Soon the Ukrainian landowner felt the healthy power coming from the mountains, their climate and the people. He seems to have felt very much at home in this land and between those people. However, Zakopane was still a place of "summer freshness", which he visited from time to time.

"In June 1889 he became a regular member of the Tatra-museum-society and that's probably the moment when he started amassing his collection and planning his summer house. Fate decided it when in June 1890 Stanislaw Witkiewicz and his family established themselves permanently in Zakopane.

One year later began his employment for the preservation of the Zakopane style. The exact circumstances, which made Gnatowski abandon his plans of building a peasant's house in favour of the house in Zakopane style, are not known. Through this decision he became the first patron of Witkiewicz's idea and till the end of his days its greatest follower."

By chance two related spirits met here and Witkiewicz had no difficulty inspiring Zygmunt Gnatowski with enthusiasm for his ideas: "'Koliba' - the first house in "the Zakopane-style" - was built and furnished in the years 1892 - 94."

See Koliba House Photos - First and second building phase

The house seems to have immediately become a great success. "In Gnatowski's lifetime many famous personalities have visited this house: among others Henryk Rodakowski, Henryk Sienkiewicz, Tadeusz Stryjenski, Jozef Chelmonski, Helena Modrzejewska, Adam Chmielowski and Jan Kasprowicz". Aside of the literary Nobel Prize winner Henryk Sienkiewicz (a. o. Quo Vadis) they were known Polish artists: Henryk Rodakowski was an artist and one of the most famous portrait painters, Tadeusz Stryjenski was an architect, a. o. in 1874 -1877 the state architect in Lima. As one of the first, he used ferroconcrete. Jozef Chelmonski was also an artist and as such an exponent of Realism, Helena Modrzejewska was an actress and counted at her time as one of the best Polish tragic actresses and was known worldwide. Adam Chmielowski was a painter, friar and participant of the January uprising, Jan Kasprowicz was a poet.

Zygmunt caught fire: "Gnatowski is known as founder of one more important implementation of the Zakopane-style, the John the Baptist Chapel constructed according to Witkiewicz's concepts in the new church in Zakopane. He has also designed furniture of this style and a series of small items for the "Koliba house" and even a barn shed with a parlour, unfortunately not preserved, next to the Koliba house."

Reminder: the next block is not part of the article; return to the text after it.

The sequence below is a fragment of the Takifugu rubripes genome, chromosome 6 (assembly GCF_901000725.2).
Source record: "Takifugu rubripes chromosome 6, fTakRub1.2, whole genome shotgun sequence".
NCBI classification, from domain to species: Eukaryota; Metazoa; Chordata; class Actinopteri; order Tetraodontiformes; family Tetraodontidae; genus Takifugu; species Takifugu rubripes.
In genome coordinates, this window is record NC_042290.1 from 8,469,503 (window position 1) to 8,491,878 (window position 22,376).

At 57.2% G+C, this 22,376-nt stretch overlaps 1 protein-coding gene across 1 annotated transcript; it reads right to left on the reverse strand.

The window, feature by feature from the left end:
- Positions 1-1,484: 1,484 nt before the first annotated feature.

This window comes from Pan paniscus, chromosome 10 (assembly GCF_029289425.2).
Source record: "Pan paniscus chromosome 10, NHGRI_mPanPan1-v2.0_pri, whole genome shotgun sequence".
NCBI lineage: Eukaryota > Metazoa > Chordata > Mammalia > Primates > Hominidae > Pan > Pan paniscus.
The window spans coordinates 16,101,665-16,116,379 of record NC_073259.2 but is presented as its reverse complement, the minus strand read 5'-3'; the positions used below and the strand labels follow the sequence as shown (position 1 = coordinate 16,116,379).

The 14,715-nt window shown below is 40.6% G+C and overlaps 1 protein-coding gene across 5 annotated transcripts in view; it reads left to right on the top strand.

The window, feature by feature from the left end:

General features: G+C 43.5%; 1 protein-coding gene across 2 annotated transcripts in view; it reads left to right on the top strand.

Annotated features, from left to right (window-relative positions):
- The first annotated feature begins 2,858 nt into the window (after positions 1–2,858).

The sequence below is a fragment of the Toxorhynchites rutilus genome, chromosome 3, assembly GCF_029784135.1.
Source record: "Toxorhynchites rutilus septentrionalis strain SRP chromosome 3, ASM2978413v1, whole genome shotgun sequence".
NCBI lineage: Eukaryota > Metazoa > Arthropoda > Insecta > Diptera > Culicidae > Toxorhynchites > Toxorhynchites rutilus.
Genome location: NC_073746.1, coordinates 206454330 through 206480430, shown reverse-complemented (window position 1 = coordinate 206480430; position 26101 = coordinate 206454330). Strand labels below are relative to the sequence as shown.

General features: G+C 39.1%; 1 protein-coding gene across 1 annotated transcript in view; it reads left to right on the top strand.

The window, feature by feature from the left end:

Zygmunt Gnatowski must have invested great amounts of money here, he became not only a patron in of the architecture, but he also became benefactor for the community and its economy and social development. "Behind all Gnatowski's activities there was always social consideration in the background," continues the report. "As initiator of many campaigns in Zakopane, he has, for example, in 1900, paid for furrier apprenticeship of Stanislaw Batka and Stanislaw Roj, the objective of which was to make this branch of industry more popular in Zakopane. In June 1900 he was chosen Head of the Committee for the construction of Dr. Tytus Chalubinski monument and thanks to his efforts the uncovering of the monument was on August 15th 1901. Gnatowski was also head member of the Association for the Adornment of Zakopane and co-worker of the Association Friends of Zakopane, which met, among others, in the Koliba house. During that time Zakopane must have developed, thanks to the tireless work of Zygmunt Gnatowski, into a place we today call, according to American mountain holiday villages, resorts. A mostly wealthy upper class has created a recreation resort with alpine-style charm and comfort.

Fine handicraft in the local style met the taste of these clients and, at the same time, made showing the fortune possible. This art of "development" was still far away from the "mass tourism" of today and thus could the "Gorale", the local highland peasants, keep their identity and dignity.

Zygmunt Gnatowski found this place, these people and his life in the unspoiled mountain land more and more likable. This could be a result of the surroundings, the climate and also of the task he undertook. Anyway Zygmunt considered staying permanently in the home of his choice: "Gnatowski, still Russian subject, took arrangements in 1901 to receive Austrian citizenship. Most likely because of his worsening state of health he intended to always establish himself in Zakopane for which he also received the permission of the local council.